popular speech, to have been the term for hog. This Ciacco 
figures characteristically in one of the tales of the Decameron, 
(ix. 8), along with Filippo Argenti, whom we find in the 
fifth circle, and with Corso Donati, referred to in the twenty- 
fourth canto of the Purgatory, 

4. V. 68. "Three suns," that is, three years. 



38 HELL [vv. 75-90 

the three sparks that have inflamed their 
hearts." ^ Here he made ending of the grievous 
sound. 

And I to him : " I would that thou instruct 
me further, and that of more speech thou make 
a gift to me. Farinata and Tegghiaio who were 
so worthy, Jacopo Rusticucci, Arrigo, and 
Mosca, and the others who set their minds 
on well-doing, tell me where they are, and 
make me to know of them, for great desire 
urges me to learn if Heaven sweeten them, or 
Hell envenom them." 

And he : " They are among the blacker 
souls : diflPerent sin weighs them down toward 
the bottom ; if thou descend so far, thou mayst 
see them. But when thou shalt be in the 
sweet world I pray thee that thou bring me to 
the memory of others : more I say not to thee, 

5. V. 75. This prophecy relates to the dissensions and 
violence of the parties of the Whites and the Blacks by which 
Florence was rent. The ''sylvan party" was that of the 
Whites, who were mainly Ghibellines. The significance of 
the term selvaggia " sylvan*' is uncertain; it may mean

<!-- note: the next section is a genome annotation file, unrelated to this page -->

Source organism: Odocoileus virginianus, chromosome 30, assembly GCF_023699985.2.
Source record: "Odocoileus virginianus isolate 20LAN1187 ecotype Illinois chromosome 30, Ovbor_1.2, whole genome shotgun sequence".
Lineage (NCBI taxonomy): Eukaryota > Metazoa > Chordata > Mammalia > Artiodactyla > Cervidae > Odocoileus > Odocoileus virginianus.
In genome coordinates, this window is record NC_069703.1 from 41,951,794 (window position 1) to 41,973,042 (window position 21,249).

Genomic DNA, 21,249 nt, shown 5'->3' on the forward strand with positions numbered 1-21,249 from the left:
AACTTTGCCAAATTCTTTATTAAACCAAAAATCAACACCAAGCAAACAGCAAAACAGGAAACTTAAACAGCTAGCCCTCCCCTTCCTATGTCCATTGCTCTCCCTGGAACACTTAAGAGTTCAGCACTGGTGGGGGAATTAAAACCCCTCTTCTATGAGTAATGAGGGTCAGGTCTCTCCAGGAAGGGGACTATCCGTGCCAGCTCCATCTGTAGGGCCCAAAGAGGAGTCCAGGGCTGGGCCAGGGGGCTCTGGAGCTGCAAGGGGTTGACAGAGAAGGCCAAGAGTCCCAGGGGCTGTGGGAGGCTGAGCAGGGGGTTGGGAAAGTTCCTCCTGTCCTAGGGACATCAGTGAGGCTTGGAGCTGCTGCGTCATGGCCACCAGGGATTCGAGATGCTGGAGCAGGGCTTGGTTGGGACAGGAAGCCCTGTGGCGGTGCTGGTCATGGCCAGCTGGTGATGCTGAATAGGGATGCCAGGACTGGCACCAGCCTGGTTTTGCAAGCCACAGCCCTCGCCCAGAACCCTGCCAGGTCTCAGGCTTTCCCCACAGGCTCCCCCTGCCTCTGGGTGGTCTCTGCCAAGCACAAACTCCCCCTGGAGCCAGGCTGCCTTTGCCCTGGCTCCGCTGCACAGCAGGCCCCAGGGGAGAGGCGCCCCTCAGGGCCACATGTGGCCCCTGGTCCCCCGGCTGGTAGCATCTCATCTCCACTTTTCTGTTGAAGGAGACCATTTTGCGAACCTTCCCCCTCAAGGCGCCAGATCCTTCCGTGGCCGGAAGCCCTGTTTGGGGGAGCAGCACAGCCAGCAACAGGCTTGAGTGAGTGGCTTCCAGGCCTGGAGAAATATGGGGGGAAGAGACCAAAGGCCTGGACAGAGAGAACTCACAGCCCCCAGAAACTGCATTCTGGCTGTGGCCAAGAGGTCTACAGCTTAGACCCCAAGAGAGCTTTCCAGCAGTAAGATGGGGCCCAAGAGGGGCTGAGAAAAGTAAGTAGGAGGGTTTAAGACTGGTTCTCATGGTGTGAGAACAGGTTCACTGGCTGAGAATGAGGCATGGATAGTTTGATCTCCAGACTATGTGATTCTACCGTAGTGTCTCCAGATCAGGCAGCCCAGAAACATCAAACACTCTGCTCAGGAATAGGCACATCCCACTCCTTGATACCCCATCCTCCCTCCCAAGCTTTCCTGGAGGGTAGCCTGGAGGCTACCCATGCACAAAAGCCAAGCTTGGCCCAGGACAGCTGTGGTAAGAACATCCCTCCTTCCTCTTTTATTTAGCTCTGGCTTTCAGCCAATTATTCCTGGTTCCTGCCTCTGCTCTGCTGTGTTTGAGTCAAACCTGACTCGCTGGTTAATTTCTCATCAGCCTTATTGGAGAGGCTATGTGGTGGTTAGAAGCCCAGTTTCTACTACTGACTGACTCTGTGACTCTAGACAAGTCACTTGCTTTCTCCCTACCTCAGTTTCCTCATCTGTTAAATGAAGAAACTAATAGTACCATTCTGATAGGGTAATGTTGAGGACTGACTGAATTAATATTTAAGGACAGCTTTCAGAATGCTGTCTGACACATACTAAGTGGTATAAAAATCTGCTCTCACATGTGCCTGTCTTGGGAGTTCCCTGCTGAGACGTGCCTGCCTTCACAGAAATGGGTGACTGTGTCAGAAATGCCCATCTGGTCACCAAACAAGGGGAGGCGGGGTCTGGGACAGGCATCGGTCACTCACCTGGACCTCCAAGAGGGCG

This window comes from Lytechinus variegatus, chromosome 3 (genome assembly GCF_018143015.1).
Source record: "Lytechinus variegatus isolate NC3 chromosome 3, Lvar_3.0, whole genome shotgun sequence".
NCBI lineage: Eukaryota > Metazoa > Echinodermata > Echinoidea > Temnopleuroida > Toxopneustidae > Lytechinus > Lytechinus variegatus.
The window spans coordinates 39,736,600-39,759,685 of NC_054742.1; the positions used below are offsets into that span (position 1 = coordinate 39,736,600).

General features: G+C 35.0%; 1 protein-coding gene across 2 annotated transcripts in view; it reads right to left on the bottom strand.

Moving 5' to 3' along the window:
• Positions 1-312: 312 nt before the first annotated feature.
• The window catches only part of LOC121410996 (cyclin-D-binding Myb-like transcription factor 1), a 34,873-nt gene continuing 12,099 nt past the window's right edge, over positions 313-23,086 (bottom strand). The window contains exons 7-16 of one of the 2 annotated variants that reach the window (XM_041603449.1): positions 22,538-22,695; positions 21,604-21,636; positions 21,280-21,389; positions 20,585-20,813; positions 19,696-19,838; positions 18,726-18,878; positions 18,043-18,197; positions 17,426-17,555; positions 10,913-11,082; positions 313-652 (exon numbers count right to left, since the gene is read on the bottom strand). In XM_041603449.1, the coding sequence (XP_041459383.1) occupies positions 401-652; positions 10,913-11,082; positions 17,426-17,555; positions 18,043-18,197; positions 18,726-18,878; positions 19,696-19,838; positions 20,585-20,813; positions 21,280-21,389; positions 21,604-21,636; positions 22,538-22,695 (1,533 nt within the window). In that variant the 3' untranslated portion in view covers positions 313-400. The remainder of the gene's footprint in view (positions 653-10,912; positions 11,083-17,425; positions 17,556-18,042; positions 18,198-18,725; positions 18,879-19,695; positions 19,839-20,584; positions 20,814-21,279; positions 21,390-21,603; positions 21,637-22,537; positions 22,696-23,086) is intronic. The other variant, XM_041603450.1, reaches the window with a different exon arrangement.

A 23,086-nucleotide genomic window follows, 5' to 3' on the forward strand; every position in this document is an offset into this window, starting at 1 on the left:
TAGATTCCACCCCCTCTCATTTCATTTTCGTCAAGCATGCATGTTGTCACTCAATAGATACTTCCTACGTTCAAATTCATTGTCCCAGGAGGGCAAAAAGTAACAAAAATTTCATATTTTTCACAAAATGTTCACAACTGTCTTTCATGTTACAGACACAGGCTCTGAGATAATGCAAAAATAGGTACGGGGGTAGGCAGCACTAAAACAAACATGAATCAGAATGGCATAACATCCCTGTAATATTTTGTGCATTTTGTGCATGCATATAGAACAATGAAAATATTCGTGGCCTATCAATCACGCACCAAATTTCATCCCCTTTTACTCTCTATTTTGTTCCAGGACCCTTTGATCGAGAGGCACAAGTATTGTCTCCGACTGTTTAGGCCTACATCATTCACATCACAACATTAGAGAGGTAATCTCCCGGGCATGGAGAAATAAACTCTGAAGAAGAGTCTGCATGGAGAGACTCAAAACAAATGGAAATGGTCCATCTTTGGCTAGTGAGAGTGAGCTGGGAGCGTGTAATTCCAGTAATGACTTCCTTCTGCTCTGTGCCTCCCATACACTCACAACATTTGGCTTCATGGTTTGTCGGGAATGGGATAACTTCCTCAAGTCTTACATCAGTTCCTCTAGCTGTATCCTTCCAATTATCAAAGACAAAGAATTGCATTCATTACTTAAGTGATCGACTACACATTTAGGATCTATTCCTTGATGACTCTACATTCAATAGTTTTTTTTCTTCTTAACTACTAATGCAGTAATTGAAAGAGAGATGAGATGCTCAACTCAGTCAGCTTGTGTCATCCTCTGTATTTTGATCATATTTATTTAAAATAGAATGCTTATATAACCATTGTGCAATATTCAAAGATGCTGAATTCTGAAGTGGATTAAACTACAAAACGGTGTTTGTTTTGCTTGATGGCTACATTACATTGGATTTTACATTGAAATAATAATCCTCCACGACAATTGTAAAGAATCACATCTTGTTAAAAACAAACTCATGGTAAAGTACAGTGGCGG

' savage ' or simply < rustic' By the " one who just now is 
tacking " Dante probably refers to the Pope, Boniface VIII., 
who was playing fast and loose with both. Who the **two 
just men" were is unknown. The words were grievous to 
Darute not only because of their prophecy of ill to Florence, 
but because in the overthrow of the Whites his own fortunes 
were involved. 



vv. 90-112] CANTO VI 39 

and more I answer thee not." Thereon he 
twisted his straight eyes awry, looked at me a 
little, and then bent his head, and fell with it 
level with the other blind. 

And the Leader said to me: " He rouses up 
no more on this side the sound of the angelic 
trump. When the hostile Power shall come, 
each one will find again his dismal tomb, will 
resume his flesh and his shape, will hear that 
which through eternity reverberates." 

Thus we passed along with slow steps through 
the foul mixture of the shades and of the rain, 
touching a little on the future life ; wherefore I 
said : " Master, these torments will they increase